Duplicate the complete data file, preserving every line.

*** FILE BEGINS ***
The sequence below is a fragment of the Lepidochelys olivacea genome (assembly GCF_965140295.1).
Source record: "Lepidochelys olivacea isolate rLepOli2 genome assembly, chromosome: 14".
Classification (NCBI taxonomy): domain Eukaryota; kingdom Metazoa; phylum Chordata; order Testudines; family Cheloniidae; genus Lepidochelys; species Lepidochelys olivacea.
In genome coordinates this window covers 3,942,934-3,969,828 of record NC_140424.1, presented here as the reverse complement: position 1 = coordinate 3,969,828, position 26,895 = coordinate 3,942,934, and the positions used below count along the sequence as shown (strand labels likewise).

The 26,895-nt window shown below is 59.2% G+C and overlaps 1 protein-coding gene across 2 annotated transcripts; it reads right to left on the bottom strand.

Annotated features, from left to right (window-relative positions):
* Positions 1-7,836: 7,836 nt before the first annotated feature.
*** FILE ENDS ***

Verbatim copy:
The sequence below is a fragment of the Lepidochelys olivacea genome (assembly GCF_965140295.1).
Source record: "Lepidochelys olivacea isolate rLepOli2 genome assembly, chromosome: 14".
Classification (NCBI taxonomy): domain Eukaryota; kingdom Metazoa; phylum Chordata; order Testudines; family Cheloniidae; genus Lepidochelys; species Lepidochelys olivacea.
In genome coordinates this window covers 3,942,934-3,969,828 of record NC_140424.1, presented here as the reverse complement: position 1 = coordinate 3,969,828, position 26,895 = coordinate 3,942,934, and the positions used below count along the sequence as shown (strand labels likewise).

The 26,895-nt window shown below is 59.2% G+C and overlaps 1 protein-coding gene across 2 annotated transcripts; it reads right to left on the bottom strand.

Annotated features, from left to right (window-relative positions):
* Positions 1-7,836: 7,836 nt before the first annotated feature.